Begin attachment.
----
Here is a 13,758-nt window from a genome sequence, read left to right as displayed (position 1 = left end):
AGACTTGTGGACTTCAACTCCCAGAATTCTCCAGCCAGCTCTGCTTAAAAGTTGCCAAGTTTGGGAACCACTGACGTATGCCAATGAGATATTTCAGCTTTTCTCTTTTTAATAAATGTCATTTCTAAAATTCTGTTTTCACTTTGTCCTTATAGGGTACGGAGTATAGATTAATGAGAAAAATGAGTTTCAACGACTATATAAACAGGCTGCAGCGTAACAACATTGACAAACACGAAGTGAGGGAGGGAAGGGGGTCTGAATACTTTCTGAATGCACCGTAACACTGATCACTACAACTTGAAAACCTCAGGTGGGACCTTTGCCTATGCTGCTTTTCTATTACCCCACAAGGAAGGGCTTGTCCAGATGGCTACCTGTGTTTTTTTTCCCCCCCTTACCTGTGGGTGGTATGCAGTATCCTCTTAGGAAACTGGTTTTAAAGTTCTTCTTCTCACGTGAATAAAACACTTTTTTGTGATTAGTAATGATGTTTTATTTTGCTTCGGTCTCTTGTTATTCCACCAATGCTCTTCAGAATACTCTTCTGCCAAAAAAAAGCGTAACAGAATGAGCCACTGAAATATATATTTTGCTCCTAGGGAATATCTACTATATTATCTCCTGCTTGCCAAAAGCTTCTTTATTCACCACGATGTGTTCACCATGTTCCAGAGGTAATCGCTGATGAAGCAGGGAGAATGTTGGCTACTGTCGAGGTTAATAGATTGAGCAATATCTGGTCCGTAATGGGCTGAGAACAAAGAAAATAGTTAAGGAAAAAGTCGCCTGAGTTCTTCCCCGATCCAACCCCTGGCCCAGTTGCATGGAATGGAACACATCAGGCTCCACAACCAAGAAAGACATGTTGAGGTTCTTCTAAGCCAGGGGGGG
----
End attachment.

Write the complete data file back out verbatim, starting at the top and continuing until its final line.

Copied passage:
Here is a 13,758-nt window from a genome sequence, read left to right as displayed (position 1 = left end):
AGACTTGTGGACTTCAACTCCCAGAATTCTCCAGCCAGCTCTGCTTAAAAGTTGCCAAGTTTGGGAACCACTGACGTATGCCAATGAGATATTTCAGCTTTTCTCTTTTTAATAAATGTCATTTCTAAAATTCTGTTTTCACTTTGTCCTTATAGGGTACGGAGTATAGATTAATGAGAAAAATGAGTTTCAACGACTATATAAACAGGCTGCAGCGTAACAACATTGACAAACACGAAGTGAGGGAGGGAAGGGGGTCTGAATACTTTCTGAATGCACCGTAACACTGATCACTACAACTTGAAAACCTCAGGTGGGACCTTTGCCTATGCTGCTTTTCTATTACCCCACAAGGAAGGGCTTGTCCAGATGGCTACCTGTGTTTTTTTTCCCCCCCTTACCTGTGGGTGGTATGCAGTATCCTCTTAGGAAACTGGTTTTAAAGTTCTTCTTCTCACGTGAATAAAACACTTTTTTGTGATTAGTAATGATGTTTTATTTTGCTTCGGTCTCTTGTTATTCCACCAATGCTCTTCAGAATACTCTTCTGCCAAAAAAAAGCGTAACAGAATGAGCCACTGAAATATATATTTTGCTCCTAGGGAATATCTACTATATTATCTCCTGCTTGCCAAAAGCTTCTTTATTCACCACGATGTGTTCACCATGTTCCAGAGGTAATCGCTGATGAAGCAGGGAGAATGTTGGCTACTGTCGAGGTTAATAGATTGAGCAATATCTGGTCCGTAATGGGCTGAGAACAAAGAAAATAGTTAAGGAAAAAGTCGCCTGAGTTCTTCCCCGATCCAACCCCTGGCCCAGTTGCATGGAATGGAACACATCAGGCTCCACAACCAAGAAAGACATGTTGAGGTTCTTCTAAGCCAGGGGGGG